Aim High: Insights on Developing Leaders from the Air Force Academy

Founded on interdisciplinary research and tested in a high-stakes environment, the United States Air Force's conceptual framework could help take your organization to the next level.

 

 

Air Force Leaders

True leaders – people who uphold the values of their organization, engage their subordinates, and push the place further – are always in high demand. But are great leaders born, or can they be developed? The Center for Character and Leadership Development (CCLD) at the United States Air Force Academy believes that a great leader is not simply luck of the draw. Instead, they believe that through thoughtful habit formation, environmental learning, and accountability to peers, they can develop leaders of character – people who “live honorably by consistently practicing virtuous habits, lift others to their best possible selves, and elevate performance towards a common and noble purpose.” Great leaders, in other words, do not necessarily need to be found. They can be made.

Great leaders, in other words, do not necessarily need to be found. They can be made.

When Colonel Joe Sanders, head of the CCLD, presented at the Notre Dame Deloitte Center for Ethical Leadership’s third annual forum, he explained how to go about forming and maintaining these leaders of character. Training and education don’t suffice, he said. Even hard-wired habits are not enough. In order to develop leadership and make it stick, you have to learn habits “on the court,” understand and commit to the thought behind your actions, and then maintain your habit in a community that holds you accountable. 

Especially when people are in high-stress situations, what they decide to do and what they actually do don’t always line up. Sanders calls this the Decision-Action Gap, a phenomenon in which individuals justify or rationalize failing to honor their intentions. For future members of the military, this gap can prove deadly.

Enter the Awareness-Reasoning-Decision-Action (ARDA) framework. The method is habit based rather than merely theoretical. Awareness challenges leaders to recognize that even the smallest moments may have ethical implications and Reasoning charges them not only to consider the ways to think through an issue, but also to reflect upon their own biases, the values they have committed to upholding, and the action that would befit the leaders they hope to be. Finally, Decision and Action task leaders to stand by their commitments and use their competence and confidence to take the right step, even if it is difficult. “It’s not just ‘read a step, do a step’,” Sanders explains, “it’s about expanding the capacities to think and act.”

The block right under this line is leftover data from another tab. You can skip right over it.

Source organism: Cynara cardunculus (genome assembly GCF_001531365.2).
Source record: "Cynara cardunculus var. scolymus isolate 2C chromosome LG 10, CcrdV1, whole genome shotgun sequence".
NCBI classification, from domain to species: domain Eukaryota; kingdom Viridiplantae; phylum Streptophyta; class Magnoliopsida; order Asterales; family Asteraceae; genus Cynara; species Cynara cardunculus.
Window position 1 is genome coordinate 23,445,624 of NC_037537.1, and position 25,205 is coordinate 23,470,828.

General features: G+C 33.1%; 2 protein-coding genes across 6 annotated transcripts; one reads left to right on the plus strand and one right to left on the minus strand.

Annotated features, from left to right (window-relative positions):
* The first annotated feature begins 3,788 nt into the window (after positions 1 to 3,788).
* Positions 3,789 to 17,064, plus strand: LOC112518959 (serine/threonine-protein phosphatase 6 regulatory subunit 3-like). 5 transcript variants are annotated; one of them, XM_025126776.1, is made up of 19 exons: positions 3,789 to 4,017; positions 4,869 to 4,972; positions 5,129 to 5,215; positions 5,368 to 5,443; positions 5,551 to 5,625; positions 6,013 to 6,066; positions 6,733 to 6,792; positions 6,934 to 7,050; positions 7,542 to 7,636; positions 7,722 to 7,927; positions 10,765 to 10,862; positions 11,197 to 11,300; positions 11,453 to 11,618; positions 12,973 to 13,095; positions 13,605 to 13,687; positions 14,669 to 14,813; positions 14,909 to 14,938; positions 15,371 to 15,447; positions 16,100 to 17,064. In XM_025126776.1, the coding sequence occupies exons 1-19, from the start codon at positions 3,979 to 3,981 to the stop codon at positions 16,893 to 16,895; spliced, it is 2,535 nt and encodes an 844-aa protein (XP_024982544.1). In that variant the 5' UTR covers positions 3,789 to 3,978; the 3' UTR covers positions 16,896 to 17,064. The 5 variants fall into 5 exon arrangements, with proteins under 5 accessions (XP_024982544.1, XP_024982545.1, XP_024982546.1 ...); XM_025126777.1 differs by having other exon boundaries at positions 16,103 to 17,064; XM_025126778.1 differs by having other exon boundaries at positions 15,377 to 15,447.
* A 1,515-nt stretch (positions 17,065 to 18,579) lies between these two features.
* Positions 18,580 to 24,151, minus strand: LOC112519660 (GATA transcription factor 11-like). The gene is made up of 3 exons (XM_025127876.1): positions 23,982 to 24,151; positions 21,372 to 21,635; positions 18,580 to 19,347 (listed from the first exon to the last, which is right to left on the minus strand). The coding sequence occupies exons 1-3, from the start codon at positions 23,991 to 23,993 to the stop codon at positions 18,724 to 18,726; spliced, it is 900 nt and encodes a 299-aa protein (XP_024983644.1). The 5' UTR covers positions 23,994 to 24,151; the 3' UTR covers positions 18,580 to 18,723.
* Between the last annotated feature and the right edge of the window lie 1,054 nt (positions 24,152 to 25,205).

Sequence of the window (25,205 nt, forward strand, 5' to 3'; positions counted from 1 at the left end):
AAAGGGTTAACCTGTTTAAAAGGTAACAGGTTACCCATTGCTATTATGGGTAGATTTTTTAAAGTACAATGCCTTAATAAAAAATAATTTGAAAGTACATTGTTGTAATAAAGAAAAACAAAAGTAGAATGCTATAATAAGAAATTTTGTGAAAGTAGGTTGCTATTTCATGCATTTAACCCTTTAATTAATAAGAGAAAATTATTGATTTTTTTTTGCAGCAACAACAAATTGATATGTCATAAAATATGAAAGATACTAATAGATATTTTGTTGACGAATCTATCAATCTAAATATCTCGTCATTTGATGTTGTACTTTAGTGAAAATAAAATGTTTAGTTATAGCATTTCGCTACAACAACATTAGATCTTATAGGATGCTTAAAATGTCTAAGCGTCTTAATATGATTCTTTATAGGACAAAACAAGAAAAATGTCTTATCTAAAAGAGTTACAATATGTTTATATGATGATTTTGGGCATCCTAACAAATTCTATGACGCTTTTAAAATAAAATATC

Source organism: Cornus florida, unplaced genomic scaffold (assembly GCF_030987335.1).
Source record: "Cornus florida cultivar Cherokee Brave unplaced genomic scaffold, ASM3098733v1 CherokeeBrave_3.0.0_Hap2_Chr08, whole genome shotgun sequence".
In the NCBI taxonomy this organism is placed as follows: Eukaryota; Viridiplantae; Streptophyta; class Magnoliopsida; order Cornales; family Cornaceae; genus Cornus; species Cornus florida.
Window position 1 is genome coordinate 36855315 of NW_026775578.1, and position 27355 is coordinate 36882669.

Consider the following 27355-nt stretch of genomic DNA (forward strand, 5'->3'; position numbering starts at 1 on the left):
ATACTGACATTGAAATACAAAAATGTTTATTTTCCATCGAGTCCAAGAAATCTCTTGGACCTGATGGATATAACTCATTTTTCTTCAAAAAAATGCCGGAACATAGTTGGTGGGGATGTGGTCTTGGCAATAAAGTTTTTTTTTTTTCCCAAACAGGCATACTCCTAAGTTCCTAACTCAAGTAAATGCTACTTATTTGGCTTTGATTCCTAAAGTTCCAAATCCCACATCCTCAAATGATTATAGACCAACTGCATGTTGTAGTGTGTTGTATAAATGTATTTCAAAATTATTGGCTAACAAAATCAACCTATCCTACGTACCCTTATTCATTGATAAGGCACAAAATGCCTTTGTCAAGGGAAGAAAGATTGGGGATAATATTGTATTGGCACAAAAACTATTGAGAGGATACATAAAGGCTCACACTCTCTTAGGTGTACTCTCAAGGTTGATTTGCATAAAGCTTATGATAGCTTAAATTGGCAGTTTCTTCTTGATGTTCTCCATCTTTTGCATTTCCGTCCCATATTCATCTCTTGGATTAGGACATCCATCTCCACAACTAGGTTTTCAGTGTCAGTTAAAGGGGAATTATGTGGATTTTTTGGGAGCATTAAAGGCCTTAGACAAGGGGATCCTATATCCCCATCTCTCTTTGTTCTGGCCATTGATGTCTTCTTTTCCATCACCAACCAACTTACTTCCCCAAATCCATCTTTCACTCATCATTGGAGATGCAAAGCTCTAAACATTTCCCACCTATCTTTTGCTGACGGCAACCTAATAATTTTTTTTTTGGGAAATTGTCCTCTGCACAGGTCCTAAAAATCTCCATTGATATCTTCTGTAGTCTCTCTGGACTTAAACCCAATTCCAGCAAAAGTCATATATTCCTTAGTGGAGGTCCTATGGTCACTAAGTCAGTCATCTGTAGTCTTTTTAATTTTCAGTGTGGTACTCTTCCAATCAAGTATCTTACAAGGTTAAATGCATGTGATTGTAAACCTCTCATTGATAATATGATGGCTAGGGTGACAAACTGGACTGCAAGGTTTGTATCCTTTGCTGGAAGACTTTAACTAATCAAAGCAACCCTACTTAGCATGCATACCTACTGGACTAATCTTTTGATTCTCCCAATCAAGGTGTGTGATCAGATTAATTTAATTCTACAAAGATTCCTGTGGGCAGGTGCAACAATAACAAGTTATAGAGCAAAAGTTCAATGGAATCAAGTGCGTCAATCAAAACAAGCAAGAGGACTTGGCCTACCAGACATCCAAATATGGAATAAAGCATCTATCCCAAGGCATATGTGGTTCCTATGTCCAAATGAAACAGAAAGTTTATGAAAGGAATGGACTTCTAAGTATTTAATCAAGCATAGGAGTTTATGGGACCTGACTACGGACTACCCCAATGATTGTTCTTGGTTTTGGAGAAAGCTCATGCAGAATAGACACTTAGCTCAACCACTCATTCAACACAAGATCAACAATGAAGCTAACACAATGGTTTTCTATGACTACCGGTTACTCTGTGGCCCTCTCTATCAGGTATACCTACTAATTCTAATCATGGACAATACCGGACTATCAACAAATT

Sanders insists that this method is only effective when it is directly tied to the realities of the cadets’ lives. When learning the model, cadets anticipate ethical issues or difficult moments that may arise in their careers, and then apply the ARDA to those moments. Sanders argues that this piece of the training is imperative, stating, “if you don’t really get on the court with them, then when the pressures come, the training’s not going to be of any use.”

“if you don’t really get on the court with them, then when the pressures come, the training’s not going to be of any use”

As good as the ARDA is for individual development, Col. Sanders is quick to note that the method will fail without a supportive social context. The process develops habits, but the environment must support those habits. The Air Force Academy responds to this in a few different ways: by establishing a common language with which to talk about development, by having cadets’ commanders pledge to support cadets in their development goals, and by allowing cadets to present their goals to their squadrons, asking their peers to hold them accountable.

So how can we apply these practices to create a more engaged and ethics-based work environment? By duplicating not only the emphasis on thoughtful habit formation, but also the team accountability. Employees should learn and implement habits in teams, pre-scripting their possible ethical dilemmas, committing to their own leadership development, and holding their teammates accountable for their goals. This not only teaches your employees tools for confronting difficult decisions, but it also develops a team environment in which no one stands alone.

The Bottom Line

Want better leaders? Be like our Airmen:

  • Set a clear and concise standard for the kind of leader you want.
  • Implement thoughtful habit formation.
  • Promote individual ethical development by fostering accountability to teams of peers.

You will develop empowered, engaged leaders with long-standing habits for making ethical decisions.

 

 

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